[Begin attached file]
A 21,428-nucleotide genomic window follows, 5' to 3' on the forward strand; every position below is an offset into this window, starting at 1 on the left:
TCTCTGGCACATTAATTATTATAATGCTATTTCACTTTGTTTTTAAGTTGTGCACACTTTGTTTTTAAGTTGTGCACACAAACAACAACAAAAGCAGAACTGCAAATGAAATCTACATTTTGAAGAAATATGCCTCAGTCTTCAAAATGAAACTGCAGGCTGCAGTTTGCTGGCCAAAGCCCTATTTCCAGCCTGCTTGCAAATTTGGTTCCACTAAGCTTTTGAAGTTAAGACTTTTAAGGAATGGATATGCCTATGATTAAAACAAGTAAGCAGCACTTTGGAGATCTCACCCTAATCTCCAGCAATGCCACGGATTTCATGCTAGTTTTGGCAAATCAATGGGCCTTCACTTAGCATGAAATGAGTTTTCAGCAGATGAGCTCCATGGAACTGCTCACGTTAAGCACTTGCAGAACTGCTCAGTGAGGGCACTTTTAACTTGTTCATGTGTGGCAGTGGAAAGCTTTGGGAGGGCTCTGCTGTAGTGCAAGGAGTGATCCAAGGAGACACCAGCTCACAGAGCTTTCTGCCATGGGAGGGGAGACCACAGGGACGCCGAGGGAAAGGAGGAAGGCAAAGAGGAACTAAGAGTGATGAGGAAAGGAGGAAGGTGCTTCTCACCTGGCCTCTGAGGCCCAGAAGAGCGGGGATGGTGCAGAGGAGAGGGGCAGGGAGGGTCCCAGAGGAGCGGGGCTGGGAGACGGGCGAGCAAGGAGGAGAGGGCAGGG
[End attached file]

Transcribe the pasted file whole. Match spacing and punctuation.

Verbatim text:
A 21,428-nucleotide genomic window follows, 5' to 3' on the forward strand; every position below is an offset into this window, starting at 1 on the left:
TCTCTGGCACATTAATTATTATAATGCTATTTCACTTTGTTTTTAAGTTGTGCACACTTTGTTTTTAAGTTGTGCACACAAACAACAACAAAAGCAGAACTGCAAATGAAATCTACATTTTGAAGAAATATGCCTCAGTCTTCAAAATGAAACTGCAGGCTGCAGTTTGCTGGCCAAAGCCCTATTTCCAGCCTGCTTGCAAATTTGGTTCCACTAAGCTTTTGAAGTTAAGACTTTTAAGGAATGGATATGCCTATGATTAAAACAAGTAAGCAGCACTTTGGAGATCTCACCCTAATCTCCAGCAATGCCACGGATTTCATGCTAGTTTTGGCAAATCAATGGGCCTTCACTTAGCATGAAATGAGTTTTCAGCAGATGAGCTCCATGGAACTGCTCACGTTAAGCACTTGCAGAACTGCTCAGTGAGGGCACTTTTAACTTGTTCATGTGTGGCAGTGGAAAGCTTTGGGAGGGCTCTGCTGTAGTGCAAGGAGTGATCCAAGGAGACACCAGCTCACAGAGCTTTCTGCCATGGGAGGGGAGACCACAGGGACGCCGAGGGAAAGGAGGAAGGCAAAGAGGAACTAAGAGTGATGAGGAAAGGAGGAAGGTGCTTCTCACCTGGCCTCTGAGGCCCAGAAGAGCGGGGATGGTGCAGAGGAGAGGGGCAGGGAGGGTCCCAGAGGAGCGGGGCTGGGAGACGGGCGAGCAAGGAGGAGAGGGCAGGG